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US patent mess will get worse before it gets better

Little chance of arresting ludicrous land-grabs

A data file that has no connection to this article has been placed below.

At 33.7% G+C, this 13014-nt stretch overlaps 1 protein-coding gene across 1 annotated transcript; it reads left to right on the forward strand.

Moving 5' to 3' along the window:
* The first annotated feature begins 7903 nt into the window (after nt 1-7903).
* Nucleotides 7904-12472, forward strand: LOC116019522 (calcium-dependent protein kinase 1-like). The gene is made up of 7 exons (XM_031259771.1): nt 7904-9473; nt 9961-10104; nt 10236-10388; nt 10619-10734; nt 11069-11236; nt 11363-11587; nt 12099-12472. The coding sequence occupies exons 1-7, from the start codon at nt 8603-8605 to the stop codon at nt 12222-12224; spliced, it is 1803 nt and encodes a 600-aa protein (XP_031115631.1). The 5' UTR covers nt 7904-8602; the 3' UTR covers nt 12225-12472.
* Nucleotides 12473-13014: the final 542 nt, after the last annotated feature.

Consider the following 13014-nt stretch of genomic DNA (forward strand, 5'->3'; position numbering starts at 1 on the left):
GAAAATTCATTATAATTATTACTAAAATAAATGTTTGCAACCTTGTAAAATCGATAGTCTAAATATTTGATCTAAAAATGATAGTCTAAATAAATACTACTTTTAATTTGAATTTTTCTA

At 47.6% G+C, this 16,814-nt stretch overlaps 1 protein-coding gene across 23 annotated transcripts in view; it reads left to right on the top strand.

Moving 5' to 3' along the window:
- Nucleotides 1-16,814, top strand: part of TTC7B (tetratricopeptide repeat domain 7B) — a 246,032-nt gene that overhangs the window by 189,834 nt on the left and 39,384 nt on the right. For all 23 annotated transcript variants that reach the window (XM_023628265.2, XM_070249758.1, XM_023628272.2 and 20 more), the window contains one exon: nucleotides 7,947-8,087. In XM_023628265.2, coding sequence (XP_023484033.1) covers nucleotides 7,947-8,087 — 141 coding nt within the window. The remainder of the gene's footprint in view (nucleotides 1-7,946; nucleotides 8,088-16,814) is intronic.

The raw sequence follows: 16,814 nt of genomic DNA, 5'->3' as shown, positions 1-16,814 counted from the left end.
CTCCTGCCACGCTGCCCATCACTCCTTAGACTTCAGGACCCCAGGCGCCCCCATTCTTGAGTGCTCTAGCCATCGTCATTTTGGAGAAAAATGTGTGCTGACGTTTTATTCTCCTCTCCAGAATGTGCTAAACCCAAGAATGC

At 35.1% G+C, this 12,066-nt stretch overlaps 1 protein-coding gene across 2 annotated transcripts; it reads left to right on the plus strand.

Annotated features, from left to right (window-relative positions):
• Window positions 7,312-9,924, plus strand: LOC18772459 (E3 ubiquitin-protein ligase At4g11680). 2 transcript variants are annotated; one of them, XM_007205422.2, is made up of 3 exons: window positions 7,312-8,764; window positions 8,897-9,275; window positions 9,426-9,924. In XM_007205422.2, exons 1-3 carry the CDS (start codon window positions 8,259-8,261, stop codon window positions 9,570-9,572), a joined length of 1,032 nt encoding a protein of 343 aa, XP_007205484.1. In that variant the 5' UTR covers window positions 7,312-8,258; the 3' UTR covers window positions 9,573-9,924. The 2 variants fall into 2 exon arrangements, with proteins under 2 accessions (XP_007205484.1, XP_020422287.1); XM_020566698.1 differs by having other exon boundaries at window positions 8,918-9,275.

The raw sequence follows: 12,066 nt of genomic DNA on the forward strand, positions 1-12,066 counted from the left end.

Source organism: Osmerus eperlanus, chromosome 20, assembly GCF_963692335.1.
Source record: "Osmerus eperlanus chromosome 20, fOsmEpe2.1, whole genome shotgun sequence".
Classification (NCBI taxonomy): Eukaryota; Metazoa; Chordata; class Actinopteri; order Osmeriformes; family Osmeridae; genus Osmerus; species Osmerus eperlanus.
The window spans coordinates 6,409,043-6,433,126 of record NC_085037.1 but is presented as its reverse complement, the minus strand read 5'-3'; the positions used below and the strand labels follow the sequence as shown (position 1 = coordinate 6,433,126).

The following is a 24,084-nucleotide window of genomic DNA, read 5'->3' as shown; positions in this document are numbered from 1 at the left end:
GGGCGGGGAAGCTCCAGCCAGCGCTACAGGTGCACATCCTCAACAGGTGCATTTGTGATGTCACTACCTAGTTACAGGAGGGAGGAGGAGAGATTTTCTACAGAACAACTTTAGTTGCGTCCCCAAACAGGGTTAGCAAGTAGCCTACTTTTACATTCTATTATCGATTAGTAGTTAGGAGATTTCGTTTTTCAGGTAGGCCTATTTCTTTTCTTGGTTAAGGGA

Analysis The discredited US business patent issuing machine is being tweaked, but the signs are that it will not bring about the reform needed. The action plan of the US Patent and Trademark Office's new business methods patent initiative has words of comfort about industry outreach and quality issues, but it is failing to impress those at the patents coal face who know that the USPTO will continue to use its rubber stamp too liberally. The new USPTO programme will introduce a second pair of eyes to give an additional layer of review by a senior examiner. In addition, the guidelines for computer patents will be revised in April. Supposedly, more attention will be paid to prior art - patent jargon for earlier technology and patents related to the application - since in very many applications, there is nothing novel. Apart from silly US patent case law, the situation is made worse by the ponderous USPTO, which has never managed to keep current on technology when that is the essence of its business. When the first software patent applications began to be filed, hardware experts were used because the agency had no software expertise. The situation has not improved greatly. What has happened is that patents for business processes that are neither new or unique are being granted by a gung-ho USPTO that only gives a cursory glance at them before waving them through. Anything man-made The problems for the IT industry begin with the US constitution, which allows patents to be granted to "new, useful, non-obvious" inventions in one of four categories: "process, machine, manufacture, or composition of matter", with the result that the US Supreme Court has decided that patentable subject matter covers "anything under the sun that is made by man". Business methods were excluded until the July 1998 US Federal Circuit Court of Appeals decision in the State Street Bank versus Signature case, where the court found that a computerised method of administering mutual funds was valid, and that it was not necessary for the program to be tied to a physical invention. Another case in April 1999 that had the effect of cementing the decision was AT&T versus Excel over a patent for call message recording for telephone systems, where the same court (which is the specialised appellate court for patent cases) reversed the district court's finding for Excel. In 1998, 700 software patent applications were made that covered financial or business methods, with 300 being concerned with the Internet - so-called cyberpatents. Previously, copyright law had been used to protect computer programs. A few prominent instances of patents taking advantage of these extraordinary decisions are well-known, but there are now thousands of US patents granted or being applied for in a latter-day gold rush. The Amazon patent on a one-click checkout was defended against Barnes & Noble; Bruce Dickens' patent on a work-around for Y2K date changing is fortunately being re-examined; the GeoWorks' wireless data protocol patent is being enforced; and the Priceline reverse-auction patent is being vigorously defended. There are also patents that are plainly based on fantasy, like the hyper-light speed antenna. The international angle The USPTO will be arranging a meeting about e-commerce patents, probably in July, which is a good move if suggestions made are actioned. But before this happens, there is an important Diplomatic Conference for the adoption of the draft Patent Law Treaty at WIPO in Geneva from 11 May to 2 June. The text of the basic proposal is here. Article 6 precludes any national patent office from imposing different requirements to those under the Patent Cooperation Treaty. This concerns the USPTO, but it remains to be seen whether it will have any significant effect on cyberpatent applications. Only by having much better informed examiners is there any hope of improving the system. Whatever changes in patent application and examining procedures come about, the problem remains that a significant number of US patents have been granted in breach of the examining rules. The system is broken, and duff patents have to be removed, by challenging and re-examining each one. It is most unwise that the compensation package for patent examiners is based on how many patents they review. Fortunately, the new USPTO initiative does include provision for enhanced technical training. A change of US law is not needed: the solution is to apply the law. A problem that has yet to be faced is that in quite a few cases patents have been granted for business processes where there is a previous implementation that could not have been patented at the time, since it was before the State Street Bank case. If the USPTO does not start its own re-examination process, those who actually invented the earlier business process should produce the prior art to invalidate the relevant opportunistic patent, and send it to the USPTO.  Business procedures used for years on Minitel (for example the shopping cart) have subsequently been patented for the Internet. The USPTO has just become the second Performance-Based Organisation under a concept introduced by Vice President "Mr-Internet" Gore and the National Partnership for Reinventing Government (really). A PBO is supposed to be accountable for results by having clear objectives, specific measurable goals, customer service standards and targets for improved performance. These need to be set out in the public domain, with Commissioner Todd Dickinson's and other senior jobs being on the line if the improvements are not substantially met. Maybe Greg Aharonian, whose Patnews never fails to entertain, should be put in charge of a USPTO quality control programme. At present, Congress is considering a bill to allow the USPTO to keep the fees it gets from applicants. This should give it the money to deal with the mess it has created by failing to reject applications that should never have been granted. For a start, salaries should be increased to attract more and better people. The Register has its own suggestions for sorting out patents mess: Cyberpatents should be limited to around three years, rather than the 17 years they currently enjoy, because they become outdated very quickly. The re-examination of duff patents, and the opponents' legal costs, should be paid by the patent holder if the patent is not upheld on re-examination. Public comment should be solicited via the Internet before a patent is granted. Business process patents should not be recognised outside the US, while the mess is being sorted out. ®